Normally I go and write a funny or insightful review about a B-list animated movie, but I just got back from an LGBT Conference at Rochester and I feel that I need to talk about it. In all forms of media, people with a sexuality are always forced to use their sexuality as a major form of their identity. And while yes, being gay is probably a big identity for most gay people, I seriously doubt that being gay is the only interesting thing about them.
This is why I was really glad that Glee introduced Sebastian during the third season. Not only was there now another badass character in fiction with my name, but this character was one of the most complex characters in Glee. He was first introduced as a Potential Love rival for Blaine’s affections, but when they dropped that plot, they didn’t just ditch Sebastian and leave Sue to be the main antagonist again, or leave it to a new love rival, they kept him and made him even more of a villain.
The point I make about Sebastian is that even though he started off with gay being his central character trait, he didn’t stay that way. In fact, by the end of the show, his gayness was an afterthought. He was no longer a gay character. He was a character who happened to be gay. And that was what I loved about his character.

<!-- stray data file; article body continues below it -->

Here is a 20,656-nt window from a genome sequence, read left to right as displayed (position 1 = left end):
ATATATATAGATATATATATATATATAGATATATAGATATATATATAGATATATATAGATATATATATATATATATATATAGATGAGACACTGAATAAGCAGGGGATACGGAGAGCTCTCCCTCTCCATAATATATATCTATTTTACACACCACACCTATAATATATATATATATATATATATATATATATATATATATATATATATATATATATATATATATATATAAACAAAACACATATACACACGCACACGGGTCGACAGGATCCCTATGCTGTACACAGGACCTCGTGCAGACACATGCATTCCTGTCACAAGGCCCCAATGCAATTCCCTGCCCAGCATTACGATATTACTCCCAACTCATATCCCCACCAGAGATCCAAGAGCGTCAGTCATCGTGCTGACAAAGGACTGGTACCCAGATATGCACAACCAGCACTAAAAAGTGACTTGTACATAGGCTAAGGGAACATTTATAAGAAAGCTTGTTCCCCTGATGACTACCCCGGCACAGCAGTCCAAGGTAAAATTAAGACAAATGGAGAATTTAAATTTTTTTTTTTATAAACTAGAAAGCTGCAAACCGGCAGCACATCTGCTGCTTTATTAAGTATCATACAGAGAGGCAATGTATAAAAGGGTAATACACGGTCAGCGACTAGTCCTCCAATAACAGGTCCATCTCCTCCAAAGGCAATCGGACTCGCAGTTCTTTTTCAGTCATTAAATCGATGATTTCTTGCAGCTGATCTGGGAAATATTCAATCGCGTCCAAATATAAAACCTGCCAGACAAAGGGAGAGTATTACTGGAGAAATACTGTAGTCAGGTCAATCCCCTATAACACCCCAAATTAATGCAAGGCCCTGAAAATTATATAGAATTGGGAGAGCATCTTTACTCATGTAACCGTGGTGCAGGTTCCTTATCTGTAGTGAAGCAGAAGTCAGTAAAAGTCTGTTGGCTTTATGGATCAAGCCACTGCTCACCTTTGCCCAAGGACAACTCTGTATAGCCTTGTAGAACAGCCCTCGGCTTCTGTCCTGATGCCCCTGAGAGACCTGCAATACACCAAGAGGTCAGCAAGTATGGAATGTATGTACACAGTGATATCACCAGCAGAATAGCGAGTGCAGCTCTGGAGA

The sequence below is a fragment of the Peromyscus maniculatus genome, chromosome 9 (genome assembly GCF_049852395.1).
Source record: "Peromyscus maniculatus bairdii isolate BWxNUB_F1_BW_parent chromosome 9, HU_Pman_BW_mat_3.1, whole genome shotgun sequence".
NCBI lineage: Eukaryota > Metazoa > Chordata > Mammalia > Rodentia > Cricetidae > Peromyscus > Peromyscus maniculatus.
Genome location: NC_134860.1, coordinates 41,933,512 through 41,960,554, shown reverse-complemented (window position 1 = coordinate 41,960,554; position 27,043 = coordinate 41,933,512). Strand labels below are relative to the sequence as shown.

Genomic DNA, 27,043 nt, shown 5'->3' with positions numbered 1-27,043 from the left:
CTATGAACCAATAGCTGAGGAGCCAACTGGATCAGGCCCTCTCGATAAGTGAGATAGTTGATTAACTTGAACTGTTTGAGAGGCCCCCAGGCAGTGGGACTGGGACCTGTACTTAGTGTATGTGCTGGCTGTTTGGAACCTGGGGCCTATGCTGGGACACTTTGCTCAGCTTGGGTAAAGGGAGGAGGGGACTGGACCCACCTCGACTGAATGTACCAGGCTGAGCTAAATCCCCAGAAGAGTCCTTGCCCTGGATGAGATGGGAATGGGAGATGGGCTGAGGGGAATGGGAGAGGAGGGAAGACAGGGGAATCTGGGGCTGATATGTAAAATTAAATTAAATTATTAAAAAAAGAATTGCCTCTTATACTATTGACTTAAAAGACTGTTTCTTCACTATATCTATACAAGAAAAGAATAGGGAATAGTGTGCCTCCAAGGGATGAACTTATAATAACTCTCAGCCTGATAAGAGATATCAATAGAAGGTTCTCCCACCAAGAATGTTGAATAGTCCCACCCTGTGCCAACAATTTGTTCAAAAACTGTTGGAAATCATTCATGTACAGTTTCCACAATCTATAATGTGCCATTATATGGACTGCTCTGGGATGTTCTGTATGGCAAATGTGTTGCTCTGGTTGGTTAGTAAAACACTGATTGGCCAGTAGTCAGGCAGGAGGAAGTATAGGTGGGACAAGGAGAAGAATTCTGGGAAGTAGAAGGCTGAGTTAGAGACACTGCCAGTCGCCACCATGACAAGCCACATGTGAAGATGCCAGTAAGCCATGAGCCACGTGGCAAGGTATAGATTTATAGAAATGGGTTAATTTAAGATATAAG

Now, I am not gay, I have my own sexuality that is not important here, but I do understand that whenever writers in fiction feel that they want to be “politically correct” by allowing gay characters into their story, they often use the fact that they are gay as their ONLY trait. Either they are promiscuous or they are persecuted, but it all revolves around their sexuality.
I heard reviews on the internet that ParaNorman was one of the few movies to depict a gay character accurately. And while I can’t actually call him gay, Neil certain could pass for one in the real world. He talks like he thinks he likes Norman, but his character isn’t a romantically focused character. He’s more of a friend, a guy who likes another guy, who probably wouldn’t mind the idea of dating him, but he’s respectful of boundaries. Frankly, he’s better than most female characters who are made to fall in love with the main character.
All I’m saying is that, I’m sick and tired of gay characters being presented in films and on TV in such a stereotypical way.
Next time, I’m going to write a review on what I was planning to before I went to the conference: Cool World, and why it sucks.